Cédric de Fonclare, manager of the Jupiter European Opportunities SICAV fund explains why Johnson Matthey, Nokia, Tenaris, Pandora and Ryanair can currently be found in his portfolio.
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Johnson Matthey Don’t throw the baby out with the bathwater
Nokia The comeback kid
Tenaris Still plenty in the pipeline
Pandora Why it can pay to open Pandora’s box
Ryanair Clipping the wings of its rivals
When negative sentiment around diesel engine technology hit a peak with the Volkswagen emissions scandal, Johnson Matthey got caught in the slipstream as investors in seeming indiscriminate fashion punished any company operating in this sector. For us, the slump in Johnson Matthey’s share price, a leading manufacturer of catalysts and pollutant control technology, offered an opportunity to significantly increase our exposure to the stock, making it one of our largest holdings in our portfolio. The company, in our view, remains structurally, a growth company, with demand for its products only likely to increase as restrictions on CO2 emissions continue to tighten, and further measures are taken to limit the impact of global warming.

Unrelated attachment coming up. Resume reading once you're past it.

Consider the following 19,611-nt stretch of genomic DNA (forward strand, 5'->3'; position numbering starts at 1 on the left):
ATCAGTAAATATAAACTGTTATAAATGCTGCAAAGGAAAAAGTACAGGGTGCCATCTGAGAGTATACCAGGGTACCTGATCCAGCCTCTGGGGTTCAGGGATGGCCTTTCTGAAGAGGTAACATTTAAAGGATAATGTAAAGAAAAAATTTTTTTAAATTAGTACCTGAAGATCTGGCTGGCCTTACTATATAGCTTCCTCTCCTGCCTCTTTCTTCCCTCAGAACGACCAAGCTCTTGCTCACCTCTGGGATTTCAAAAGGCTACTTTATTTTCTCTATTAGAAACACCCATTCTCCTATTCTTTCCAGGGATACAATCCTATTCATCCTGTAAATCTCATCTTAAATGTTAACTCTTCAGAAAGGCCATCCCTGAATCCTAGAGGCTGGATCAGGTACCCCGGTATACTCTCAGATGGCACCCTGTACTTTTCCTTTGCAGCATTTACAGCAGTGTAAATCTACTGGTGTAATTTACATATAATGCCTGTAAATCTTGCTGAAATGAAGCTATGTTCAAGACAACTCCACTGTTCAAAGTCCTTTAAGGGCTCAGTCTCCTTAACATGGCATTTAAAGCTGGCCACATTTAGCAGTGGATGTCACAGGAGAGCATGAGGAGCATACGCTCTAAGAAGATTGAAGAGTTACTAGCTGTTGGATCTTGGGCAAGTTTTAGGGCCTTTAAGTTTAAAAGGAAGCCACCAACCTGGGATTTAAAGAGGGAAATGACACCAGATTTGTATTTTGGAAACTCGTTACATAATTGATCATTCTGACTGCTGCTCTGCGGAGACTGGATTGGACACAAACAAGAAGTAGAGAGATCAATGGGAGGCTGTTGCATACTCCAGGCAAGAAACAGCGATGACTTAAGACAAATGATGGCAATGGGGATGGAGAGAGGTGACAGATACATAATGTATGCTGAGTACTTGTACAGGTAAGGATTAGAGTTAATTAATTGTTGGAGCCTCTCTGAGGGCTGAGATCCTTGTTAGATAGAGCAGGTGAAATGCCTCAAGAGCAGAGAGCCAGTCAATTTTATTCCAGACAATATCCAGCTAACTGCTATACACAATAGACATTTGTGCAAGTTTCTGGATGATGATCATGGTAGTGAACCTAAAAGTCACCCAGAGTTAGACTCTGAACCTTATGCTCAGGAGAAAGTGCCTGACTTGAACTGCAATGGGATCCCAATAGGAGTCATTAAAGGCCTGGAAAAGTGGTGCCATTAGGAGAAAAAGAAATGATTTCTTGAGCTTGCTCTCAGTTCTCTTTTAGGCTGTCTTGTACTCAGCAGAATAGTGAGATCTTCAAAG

The Volkswagen scandal raised questions about the future use of diesel in cars; while over 40% of Johnson Matthey’s profits come from catalysts, the vast majority of that profit comes from the installation of converters in trucks and not light vehicles. The company is very active on the US and European truck market, where the need to refresh truck fleets and upgrade existing trucks to meet tougher emissions standards should drive demand for its products. There are even signs that the European diesel car market is stabilising, another positive sign for the firm. So, too early to sound the death knell on diesel? We certainly think so.
A comeback stock of sorts as this is a company that has returned to our portfolio after a decade in the wilderness. As a rule, we have tended to avoid technology-related companies with a consumer focus, which was the case with Nokia when its main business was selling mobile handsets. These companies are too prone to having their business model undermined by new innovation that can see them quickly displaced as market leader by the ‘new kid on the block’. Today, Nokia is a very much one of the leading telecom equipment makers in the world, and is likely to consolidate that position with its acquisition of Alcatel-Lucent. It operates in a competitive but concentrated sector with Ericsson and Asia-focused Chinese equipment maker Huawei its only true rivals with any scale. While it is true that it is not a high-growth sector, telecom operators have been showing an increasing willingness to spend money on upgrading their networks as the quality and speed of data delivery becomes a commercial argument to attract new customers. Nokia is a direct beneficiary of this trend.